Choosing the right moment for this call to action is not easy, and it differs per website. I recommend that you process the calls to action to your newsletter in the user journey. In this way, you do not disrupt the natural flow for the user, and you have a better chance to convert this user into a subscriber.
As a last resort I would consider a pop-up overlay where users can subscribe. These pop-up overlays are often considered highly irritating, and sometimes make users leave the website before they have read anything. So I advise that you use this option only when the user is about to leave your website. In this pop-up, you can place a subscription form with your offer. Eventually, pop-ups are a perfect way to catch the reader’s attention, although they increase the chance that your target group turns away from you.
In principle, drawing attention to your newsletter works the same as for your other calls to action. There are many theories about this subject and about what works best. Take the copy into account and see to a clear contrast so that your call to action stands out and encourages a visitor to click it. Yet, there is some extra advice I can give you for the call to action in your newsletter, so that it will certainly attract your visitors’ attention.
Try to ignore the right-hand side of your website. Users tend to ignore the right-hand columns on websites. It is therefore a good idea to process your call to action in the content of your page.
- Subtle animations
Animations are an effective way to draw attention. Sometimes they are even too effective and could be regarded as irritating. A good use of animations for calls to action are fade-ins. Let your call to action fade in. If you use multiple fade-ins, the call to action should fade in last.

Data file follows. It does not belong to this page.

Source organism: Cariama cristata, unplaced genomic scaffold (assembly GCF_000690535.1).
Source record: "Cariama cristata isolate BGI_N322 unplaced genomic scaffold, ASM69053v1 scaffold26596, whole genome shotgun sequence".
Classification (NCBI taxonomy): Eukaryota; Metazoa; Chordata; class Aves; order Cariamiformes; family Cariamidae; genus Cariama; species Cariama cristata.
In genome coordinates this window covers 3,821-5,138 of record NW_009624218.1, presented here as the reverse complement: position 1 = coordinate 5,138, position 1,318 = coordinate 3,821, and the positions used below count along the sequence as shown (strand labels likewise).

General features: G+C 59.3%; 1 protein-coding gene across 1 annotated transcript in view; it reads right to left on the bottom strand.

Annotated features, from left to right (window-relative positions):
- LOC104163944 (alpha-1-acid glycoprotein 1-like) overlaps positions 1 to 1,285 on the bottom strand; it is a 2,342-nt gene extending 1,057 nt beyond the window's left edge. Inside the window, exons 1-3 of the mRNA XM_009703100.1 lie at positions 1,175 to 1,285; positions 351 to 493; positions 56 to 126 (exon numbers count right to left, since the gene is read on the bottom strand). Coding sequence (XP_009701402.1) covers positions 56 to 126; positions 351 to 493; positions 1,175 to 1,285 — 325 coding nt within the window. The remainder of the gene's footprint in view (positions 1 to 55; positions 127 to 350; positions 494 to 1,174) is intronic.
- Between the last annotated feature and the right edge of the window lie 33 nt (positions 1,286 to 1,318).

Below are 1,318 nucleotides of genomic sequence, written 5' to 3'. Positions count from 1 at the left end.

You can play with contrasts to make your call to action stand out. Do not forget that the contrasting colour should fit in with your colour palette.
You can enhance your call to action by using images. They allow you to provide more context. Avoid the use of arrows or other elements that attract attention. This type of image is cliché and comes across as obtrusive.
There are many other ways you can use to draw attention, but this will provide a firm basis.
Now you know how to attract your visitors’ attention without annoying them. You are not there yet though.
What is next?
What will happen after users have subscribed is very important, for it is very easy to lose visitors who have shown they are interested.
In most cases, users need to confirm their subscription. This means that after they have subscribed, your readers receive a confirmation email.
Unfortunately, you lose many subscribers in this phase, because many forget or cannot see or find the email immediately.
To prevent these problems, it is recommended that you create a page that is devoted to this process. The users could be led to this page after they have submitted their subscription.
I would advise that you make a kind of tutorial on this page, explaining how subscribers confirm their subscription.
Next, it is very important that you keep your promise and give the brand-new subscribers their reward. You can also include this in your tutorial.
Test and improve
It is important that you continuously test your methods until you have optimised the entire process. There is no golden rule for this; how target groups respond to certain incentives differs per target group.
Experimenting with various calls to action and lead magnets is essential.